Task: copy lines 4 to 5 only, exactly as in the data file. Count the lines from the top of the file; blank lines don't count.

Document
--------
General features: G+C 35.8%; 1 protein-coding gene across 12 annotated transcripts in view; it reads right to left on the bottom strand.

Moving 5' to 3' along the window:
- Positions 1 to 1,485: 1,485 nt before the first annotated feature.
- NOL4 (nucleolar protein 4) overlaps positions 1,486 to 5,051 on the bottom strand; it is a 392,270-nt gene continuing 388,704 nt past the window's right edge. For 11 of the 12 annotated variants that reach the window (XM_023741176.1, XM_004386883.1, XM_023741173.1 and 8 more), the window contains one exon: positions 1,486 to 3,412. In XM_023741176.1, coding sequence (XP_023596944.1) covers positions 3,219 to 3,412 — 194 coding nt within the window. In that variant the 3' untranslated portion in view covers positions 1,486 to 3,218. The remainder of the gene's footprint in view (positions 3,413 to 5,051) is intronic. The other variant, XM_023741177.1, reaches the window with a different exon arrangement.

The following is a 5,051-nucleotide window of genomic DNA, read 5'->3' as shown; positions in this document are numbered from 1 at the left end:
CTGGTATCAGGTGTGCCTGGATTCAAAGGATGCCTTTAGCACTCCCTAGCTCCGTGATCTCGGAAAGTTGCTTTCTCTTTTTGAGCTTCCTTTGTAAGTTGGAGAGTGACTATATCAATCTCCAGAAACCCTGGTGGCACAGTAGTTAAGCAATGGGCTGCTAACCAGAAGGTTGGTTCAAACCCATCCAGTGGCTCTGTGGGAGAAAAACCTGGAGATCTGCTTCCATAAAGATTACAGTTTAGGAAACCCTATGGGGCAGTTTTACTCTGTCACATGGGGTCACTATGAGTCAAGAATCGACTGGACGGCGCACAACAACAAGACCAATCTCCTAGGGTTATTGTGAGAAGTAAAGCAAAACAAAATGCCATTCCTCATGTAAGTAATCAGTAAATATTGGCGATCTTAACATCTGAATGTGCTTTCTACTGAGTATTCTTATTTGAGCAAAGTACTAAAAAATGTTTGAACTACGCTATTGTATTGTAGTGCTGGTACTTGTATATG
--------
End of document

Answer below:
- NOL4 (nucleolar protein 4) overlaps positions 1,486 to 5,051 on the bottom strand; it is a 392,270-nt gene continuing 388,704 nt past the window's right edge. For 11 of the 12 annotated variants that reach the window (XM_023741176.1, XM_004386883.1, XM_023741173.1 and 8 more), the window contains one exon: positions 1,486 to 3,412. In XM_023741176.1, coding sequence (XP_023596944.1) covers positions 3,219 to 3,412 — 194 coding nt within the window. In that variant the 3' untranslated portion in view covers positions 1,486 to 3,218. The remainder of the gene's footprint in view (positions 3,413 to 5,051) is intronic. The other variant, XM_023741177.1, reaches the window with a different exon arrangement.

The following is a 5,051-nucleotide window of genomic DNA, read 5'->3' as shown; positions in this document are numbered from 1 at the left end: